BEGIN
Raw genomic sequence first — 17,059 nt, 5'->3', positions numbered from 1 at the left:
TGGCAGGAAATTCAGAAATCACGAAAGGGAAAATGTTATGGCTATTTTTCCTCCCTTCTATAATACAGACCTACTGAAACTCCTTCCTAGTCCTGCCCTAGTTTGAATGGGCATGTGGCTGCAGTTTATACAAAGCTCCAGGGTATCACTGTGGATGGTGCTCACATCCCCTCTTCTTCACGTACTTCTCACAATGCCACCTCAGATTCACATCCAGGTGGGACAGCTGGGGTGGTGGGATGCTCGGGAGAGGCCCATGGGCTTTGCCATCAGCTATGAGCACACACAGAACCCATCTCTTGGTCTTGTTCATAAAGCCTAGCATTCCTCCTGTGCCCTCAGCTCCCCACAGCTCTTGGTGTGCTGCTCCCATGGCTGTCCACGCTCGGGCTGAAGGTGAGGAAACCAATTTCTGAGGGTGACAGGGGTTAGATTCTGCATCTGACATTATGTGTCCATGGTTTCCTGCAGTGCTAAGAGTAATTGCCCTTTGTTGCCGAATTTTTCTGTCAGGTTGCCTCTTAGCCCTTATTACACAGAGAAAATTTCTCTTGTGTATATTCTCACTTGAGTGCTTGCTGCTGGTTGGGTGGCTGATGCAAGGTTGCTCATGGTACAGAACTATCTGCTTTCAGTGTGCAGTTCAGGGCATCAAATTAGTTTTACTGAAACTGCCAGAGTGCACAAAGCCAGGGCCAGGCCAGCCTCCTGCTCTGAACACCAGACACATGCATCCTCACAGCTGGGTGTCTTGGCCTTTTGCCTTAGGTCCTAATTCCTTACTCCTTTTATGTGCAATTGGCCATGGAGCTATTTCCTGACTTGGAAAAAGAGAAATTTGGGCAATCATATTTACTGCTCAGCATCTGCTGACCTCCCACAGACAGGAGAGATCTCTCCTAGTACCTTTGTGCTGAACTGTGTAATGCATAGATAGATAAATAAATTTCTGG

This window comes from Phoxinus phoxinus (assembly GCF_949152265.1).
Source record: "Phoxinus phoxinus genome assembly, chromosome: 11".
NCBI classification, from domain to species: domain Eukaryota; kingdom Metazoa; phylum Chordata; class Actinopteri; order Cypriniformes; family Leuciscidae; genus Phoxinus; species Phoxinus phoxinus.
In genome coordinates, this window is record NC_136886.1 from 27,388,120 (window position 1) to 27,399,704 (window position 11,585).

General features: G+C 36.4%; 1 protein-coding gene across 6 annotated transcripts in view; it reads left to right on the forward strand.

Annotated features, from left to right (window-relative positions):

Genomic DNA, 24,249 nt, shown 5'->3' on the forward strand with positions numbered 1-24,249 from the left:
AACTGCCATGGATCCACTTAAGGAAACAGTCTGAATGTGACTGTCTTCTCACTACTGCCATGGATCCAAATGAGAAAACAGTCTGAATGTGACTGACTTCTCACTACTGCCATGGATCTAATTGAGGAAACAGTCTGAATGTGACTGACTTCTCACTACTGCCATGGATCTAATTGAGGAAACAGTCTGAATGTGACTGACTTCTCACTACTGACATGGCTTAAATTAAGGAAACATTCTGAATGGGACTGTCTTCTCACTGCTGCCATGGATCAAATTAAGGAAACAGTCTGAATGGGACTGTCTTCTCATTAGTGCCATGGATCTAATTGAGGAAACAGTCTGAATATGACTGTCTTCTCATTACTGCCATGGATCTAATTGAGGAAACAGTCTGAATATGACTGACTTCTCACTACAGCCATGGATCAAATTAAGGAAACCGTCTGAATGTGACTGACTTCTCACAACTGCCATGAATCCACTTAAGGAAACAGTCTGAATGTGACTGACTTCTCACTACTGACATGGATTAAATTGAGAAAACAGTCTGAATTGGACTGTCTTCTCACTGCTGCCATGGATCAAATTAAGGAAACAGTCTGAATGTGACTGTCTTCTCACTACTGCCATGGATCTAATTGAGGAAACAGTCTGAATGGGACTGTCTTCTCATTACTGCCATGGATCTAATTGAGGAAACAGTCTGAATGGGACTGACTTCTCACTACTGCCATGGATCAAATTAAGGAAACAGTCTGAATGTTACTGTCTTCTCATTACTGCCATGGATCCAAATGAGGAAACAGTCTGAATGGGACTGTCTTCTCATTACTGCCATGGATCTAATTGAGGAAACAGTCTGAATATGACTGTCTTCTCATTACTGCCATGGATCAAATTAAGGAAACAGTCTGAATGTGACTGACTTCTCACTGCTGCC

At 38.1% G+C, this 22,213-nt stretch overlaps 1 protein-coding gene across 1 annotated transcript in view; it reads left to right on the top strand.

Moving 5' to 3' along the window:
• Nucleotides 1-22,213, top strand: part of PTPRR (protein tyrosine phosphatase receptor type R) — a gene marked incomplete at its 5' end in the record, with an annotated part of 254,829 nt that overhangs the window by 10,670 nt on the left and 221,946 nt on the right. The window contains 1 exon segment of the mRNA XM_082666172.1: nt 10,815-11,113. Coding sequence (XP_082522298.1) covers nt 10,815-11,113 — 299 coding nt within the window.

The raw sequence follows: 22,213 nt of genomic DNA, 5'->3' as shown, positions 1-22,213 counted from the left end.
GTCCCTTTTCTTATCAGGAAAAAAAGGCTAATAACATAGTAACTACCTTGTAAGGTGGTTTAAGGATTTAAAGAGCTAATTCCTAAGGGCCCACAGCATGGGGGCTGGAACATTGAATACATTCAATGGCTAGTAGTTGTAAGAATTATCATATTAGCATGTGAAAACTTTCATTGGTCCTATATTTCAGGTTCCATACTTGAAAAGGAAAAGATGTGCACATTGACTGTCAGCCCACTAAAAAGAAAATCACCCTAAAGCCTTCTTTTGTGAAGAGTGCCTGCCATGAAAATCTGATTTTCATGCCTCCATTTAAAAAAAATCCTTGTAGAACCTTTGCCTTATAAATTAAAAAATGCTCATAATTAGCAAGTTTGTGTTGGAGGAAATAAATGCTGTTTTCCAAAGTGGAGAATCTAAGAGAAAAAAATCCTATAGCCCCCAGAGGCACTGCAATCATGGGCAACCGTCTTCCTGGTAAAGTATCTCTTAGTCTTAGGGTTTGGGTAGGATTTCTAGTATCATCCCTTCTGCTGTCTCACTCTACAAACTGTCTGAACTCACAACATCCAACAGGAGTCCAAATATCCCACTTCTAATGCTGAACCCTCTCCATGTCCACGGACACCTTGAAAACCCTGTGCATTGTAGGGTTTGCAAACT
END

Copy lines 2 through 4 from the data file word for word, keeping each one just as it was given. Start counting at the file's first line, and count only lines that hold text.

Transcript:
TGGCAGGAAATTCAGAAATCACGAAAGGGAAAATGTTATGGCTATTTTTCCTCCCTTCTATAATACAGACCTACTGAAACTCCTTCCTAGTCCTGCCCTAGTTTGAATGGGCATGTGGCTGCAGTTTATACAAAGCTCCAGGGTATCACTGTGGATGGTGCTCACATCCCCTCTTCTTCACGTACTTCTCACAATGCCACCTCAGATTCACATCCAGGTGGGACAGCTGGGGTGGTGGGATGCTCGGGAGAGGCCCATGGGCTTTGCCATCAGCTATGAGCACACACAGAACCCATCTCTTGGTCTTGTTCATAAAGCCTAGCATTCCTCCTGTGCCCTCAGCTCCCCACAGCTCTTGGTGTGCTGCTCCCATGGCTGTCCACGCTCGGGCTGAAGGTGAGGAAACCAATTTCTGAGGGTGACAGGGGTTAGATTCTGCATCTGACATTATGTGTCCATGGTTTCCTGCAGTGCTAAGAGTAATTGCCCTTTGTTGCCGAATTTTTCTGTCAGGTTGCCTCTTAGCCCTTATTACACAGAGAAAATTTCTCTTGTGTATATTCTCACTTGAGTGCTTGCTGCTGGTTGGGTGGCTGATGCAAGGTTGCTCATGGTACAGAACTATCTGCTTTCAGTGTGCAGTTCAGGGCATCAAATTAGTTTTACTGAAACTGCCAGAGTGCACAAAGCCAGGGCCAGGCCAGCCTCCTGCTCTGAACACCAGACACATGCATCCTCACAGCTGGGTGTCTTGGCCTTTTGCCTTAGGTCCTAATTCCTTACTCCTTTTATGTGCAATTGGCCATGGAGCTATTTCCTGACTTGGAAAAAGAGAAATTTGGGCAATCATATTTACTGCTCAGCATCTGCTGACCTCCCACAGACAGGAGAGATCTCTCCTAGTACCTTTGTGCTGAACTGTGTAATGCATAGATAGATAAATAAATTTCTGG

This window comes from Phoxinus phoxinus (assembly GCF_949152265.1).
Source record: "Phoxinus phoxinus genome assembly, chromosome: 11".